Another example phone operation is making a call, illustrated in steps 525-535. First, the phone application collects digits entered by the user via the phone application user interface (running on PDA processing unit 310) (step 525). A step of sending a wake up or configuration signal (step 530) to the phone control application (running configuration signal (step 530) to the phone control application (running on phone control processor 315) may be performed to “wake” the phone control application 318 (in the case where the phone control application 318 is in a sleep mode from a period of in-operation, for example) and signal the phone control application 318 to configure the mobile radio device 340 so as to be ready to make a call (power up, awake form sleep, etc.). Step 530 may be performed as soon as the phone application knows that a call is being made, such as upon phone application boot, or when a first digit of a phone number is received (as in step 525, for example). At step 535, the digits collected at step 525 are communicated from the phone application to the phone control application, signaling the phone control application to initiate a call to that number.
Another example phone application is receiving an incoming call as illustrated in steps 545-560. At step 545, an incoming call indication is received by the phone application from the phone control application (running on ph call processor). At step 550, the phone application is configured to receive the call (set up audio channels, “wake” phone applications, etc.). At step 555, the phone application presents an incoming call notification to the user (ringing, vibration, visual display, combination, etc.). Finally at step 560, a user acts to answer the call (presses a talk button or icon, for example), which directs the phone application to connect the call, or, a user acts to send the call to voicemail (or ignore), by pressing an end button or icon, for example. Alternatively, if a user does nothing, the call is left unattended (call directed to voicemail by network, for example), or, if the user has preferences set, the preferences are used to direct operations of the phone application. Examples of user preferences for directing phone operations during periods of user inaction (and other conditions, such as how to notify a user of an incoming call) are described in Maes et al., application Ser. No. 09/675,874, entitled, “METHOD AND APPARATUS FOR SETTING AND USING USER PREFERENCES,” filed Sep. 29, 2000, the contents of which are incorporated herein by reference in their entirety.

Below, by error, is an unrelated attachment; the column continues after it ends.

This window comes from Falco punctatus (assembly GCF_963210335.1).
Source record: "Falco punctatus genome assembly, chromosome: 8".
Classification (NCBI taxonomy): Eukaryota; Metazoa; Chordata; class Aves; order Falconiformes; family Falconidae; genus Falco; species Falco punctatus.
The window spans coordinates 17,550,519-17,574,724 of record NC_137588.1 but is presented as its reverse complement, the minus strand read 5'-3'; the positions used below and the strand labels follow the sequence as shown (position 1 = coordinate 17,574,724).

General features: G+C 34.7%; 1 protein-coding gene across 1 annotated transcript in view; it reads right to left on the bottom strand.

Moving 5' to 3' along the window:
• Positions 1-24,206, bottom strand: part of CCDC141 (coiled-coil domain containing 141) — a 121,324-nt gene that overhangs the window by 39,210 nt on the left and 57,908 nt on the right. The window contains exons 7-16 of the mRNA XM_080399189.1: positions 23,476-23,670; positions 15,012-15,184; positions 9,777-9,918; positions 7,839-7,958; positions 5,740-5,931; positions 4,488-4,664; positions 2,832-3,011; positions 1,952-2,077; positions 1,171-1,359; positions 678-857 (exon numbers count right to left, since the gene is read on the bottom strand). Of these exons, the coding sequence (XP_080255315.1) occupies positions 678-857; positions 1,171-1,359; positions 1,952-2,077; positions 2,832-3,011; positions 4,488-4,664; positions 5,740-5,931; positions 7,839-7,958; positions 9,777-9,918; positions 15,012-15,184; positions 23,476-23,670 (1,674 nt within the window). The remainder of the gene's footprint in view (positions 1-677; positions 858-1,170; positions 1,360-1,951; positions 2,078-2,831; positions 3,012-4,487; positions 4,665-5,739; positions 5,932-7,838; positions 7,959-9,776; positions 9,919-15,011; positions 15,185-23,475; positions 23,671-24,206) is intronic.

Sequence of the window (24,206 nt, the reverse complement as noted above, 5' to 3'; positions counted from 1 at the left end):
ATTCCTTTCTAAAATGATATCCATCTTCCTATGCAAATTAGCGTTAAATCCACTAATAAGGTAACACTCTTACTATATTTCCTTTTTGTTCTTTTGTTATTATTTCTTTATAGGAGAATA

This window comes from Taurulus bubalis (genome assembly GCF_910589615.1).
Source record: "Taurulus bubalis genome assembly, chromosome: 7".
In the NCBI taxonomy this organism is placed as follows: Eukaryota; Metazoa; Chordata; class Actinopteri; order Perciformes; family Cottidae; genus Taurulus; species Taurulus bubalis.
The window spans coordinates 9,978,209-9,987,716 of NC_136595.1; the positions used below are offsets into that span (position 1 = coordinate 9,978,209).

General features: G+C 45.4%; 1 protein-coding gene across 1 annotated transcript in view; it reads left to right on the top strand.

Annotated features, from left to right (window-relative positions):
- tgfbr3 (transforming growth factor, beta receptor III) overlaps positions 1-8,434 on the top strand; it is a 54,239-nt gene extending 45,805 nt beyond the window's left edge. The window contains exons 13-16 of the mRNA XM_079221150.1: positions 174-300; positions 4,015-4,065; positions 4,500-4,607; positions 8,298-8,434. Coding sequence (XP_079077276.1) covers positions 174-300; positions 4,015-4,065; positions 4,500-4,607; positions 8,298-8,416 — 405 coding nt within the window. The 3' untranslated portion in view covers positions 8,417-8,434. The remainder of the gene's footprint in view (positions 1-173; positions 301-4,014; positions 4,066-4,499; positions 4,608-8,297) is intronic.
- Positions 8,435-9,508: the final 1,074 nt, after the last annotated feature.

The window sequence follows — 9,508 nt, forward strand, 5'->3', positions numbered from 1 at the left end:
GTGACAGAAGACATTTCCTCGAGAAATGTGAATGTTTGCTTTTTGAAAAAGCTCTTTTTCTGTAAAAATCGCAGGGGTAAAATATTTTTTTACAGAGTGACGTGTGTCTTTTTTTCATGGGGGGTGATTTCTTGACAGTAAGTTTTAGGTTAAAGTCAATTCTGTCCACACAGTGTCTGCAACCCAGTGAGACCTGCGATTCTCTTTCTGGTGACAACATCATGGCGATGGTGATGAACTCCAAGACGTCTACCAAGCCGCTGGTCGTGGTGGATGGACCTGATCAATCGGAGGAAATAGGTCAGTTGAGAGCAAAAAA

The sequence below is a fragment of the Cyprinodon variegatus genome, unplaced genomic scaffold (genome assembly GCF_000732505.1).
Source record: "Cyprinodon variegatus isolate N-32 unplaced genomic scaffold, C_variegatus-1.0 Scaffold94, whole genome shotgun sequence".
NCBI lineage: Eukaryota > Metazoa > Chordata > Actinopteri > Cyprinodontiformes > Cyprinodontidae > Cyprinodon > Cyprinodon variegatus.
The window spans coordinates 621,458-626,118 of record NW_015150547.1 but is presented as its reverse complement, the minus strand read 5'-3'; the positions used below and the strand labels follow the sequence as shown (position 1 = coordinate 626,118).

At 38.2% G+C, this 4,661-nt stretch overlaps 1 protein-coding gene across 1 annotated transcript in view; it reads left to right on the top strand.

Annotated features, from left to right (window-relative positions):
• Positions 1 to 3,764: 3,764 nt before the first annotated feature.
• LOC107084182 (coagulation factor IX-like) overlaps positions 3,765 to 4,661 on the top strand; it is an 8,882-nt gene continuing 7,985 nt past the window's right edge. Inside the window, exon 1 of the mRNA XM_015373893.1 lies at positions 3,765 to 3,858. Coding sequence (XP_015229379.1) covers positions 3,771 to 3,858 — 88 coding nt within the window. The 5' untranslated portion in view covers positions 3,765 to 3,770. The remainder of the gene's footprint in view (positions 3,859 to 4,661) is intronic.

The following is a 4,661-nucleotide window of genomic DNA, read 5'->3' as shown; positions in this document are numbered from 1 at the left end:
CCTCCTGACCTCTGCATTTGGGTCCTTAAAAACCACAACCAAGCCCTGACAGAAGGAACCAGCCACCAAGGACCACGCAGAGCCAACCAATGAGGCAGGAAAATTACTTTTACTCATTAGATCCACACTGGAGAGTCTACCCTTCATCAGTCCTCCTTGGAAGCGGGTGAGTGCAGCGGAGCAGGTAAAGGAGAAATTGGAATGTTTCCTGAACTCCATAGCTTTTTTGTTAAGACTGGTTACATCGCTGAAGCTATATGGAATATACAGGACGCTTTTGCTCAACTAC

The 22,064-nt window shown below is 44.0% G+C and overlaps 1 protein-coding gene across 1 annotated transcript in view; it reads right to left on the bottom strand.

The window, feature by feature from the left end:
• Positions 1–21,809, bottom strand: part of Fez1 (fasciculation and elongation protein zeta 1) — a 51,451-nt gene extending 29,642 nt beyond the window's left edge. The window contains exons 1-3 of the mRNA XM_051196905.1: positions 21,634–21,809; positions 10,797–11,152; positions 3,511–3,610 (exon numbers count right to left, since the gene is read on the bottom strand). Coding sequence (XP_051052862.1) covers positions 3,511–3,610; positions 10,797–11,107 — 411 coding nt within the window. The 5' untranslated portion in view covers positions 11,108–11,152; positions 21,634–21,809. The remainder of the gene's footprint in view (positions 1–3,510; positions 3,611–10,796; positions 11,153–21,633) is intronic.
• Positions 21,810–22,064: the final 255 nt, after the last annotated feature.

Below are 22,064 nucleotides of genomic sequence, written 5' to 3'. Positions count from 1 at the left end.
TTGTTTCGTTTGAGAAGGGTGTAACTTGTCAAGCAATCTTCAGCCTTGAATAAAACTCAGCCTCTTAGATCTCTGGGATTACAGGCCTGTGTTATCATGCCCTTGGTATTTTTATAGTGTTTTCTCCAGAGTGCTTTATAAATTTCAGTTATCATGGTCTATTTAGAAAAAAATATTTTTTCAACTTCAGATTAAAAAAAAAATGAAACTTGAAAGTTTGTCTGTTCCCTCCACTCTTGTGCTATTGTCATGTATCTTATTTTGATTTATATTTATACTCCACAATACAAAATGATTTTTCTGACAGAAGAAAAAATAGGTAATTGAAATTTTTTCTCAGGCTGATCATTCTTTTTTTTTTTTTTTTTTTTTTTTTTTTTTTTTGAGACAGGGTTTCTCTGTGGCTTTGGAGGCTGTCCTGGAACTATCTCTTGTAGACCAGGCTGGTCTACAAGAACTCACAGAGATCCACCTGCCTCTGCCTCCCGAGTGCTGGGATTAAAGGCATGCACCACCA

Another example operation of the phone control processor is shown in steps 635-645, for making a call. The phone control processor receives a communication from the phone application having the digits of a user entered telephone number (step 635), the phone control processor programs the mobile radio device 340 to contact a base station and initiate the call (step 640), and the phone control application administers (performs any functions needed to maintain the connection) the call (step 645).
A final example operation, answering an incoming call, is illustrated in steps 650-670. An incoming call indication is received from the network (step 650). The phone control processor configures the mobile radio device to answer the call (step 655) and sends an incoming call notification to the phone application (step 660). If a user action prompted action message (hang-up, send to voicemail, or answer, for example) is returned from the phone application, a phone control application process is then initiated (downstream from connector A) to perform that process. If no user action is occurs, the incoming call notification is resent (no branch of Step 670).
Alternatively, the phone application is pre-programmed to continue any ringing (or other notification) until a lost call signal is received from the phone control application indicating that there is no longer an incoming call (already diverted to voice mail by the network, or caller hung-up, for example). The above processes are examples, and other features or processes may also be performed by the phone control processor (periodic network checks, or sending network ID information to the phone application, for example).
Concurrently hosted on the Palm™ (or electronic or computer device) 300 is the phone application. An example phone application 800 is shown in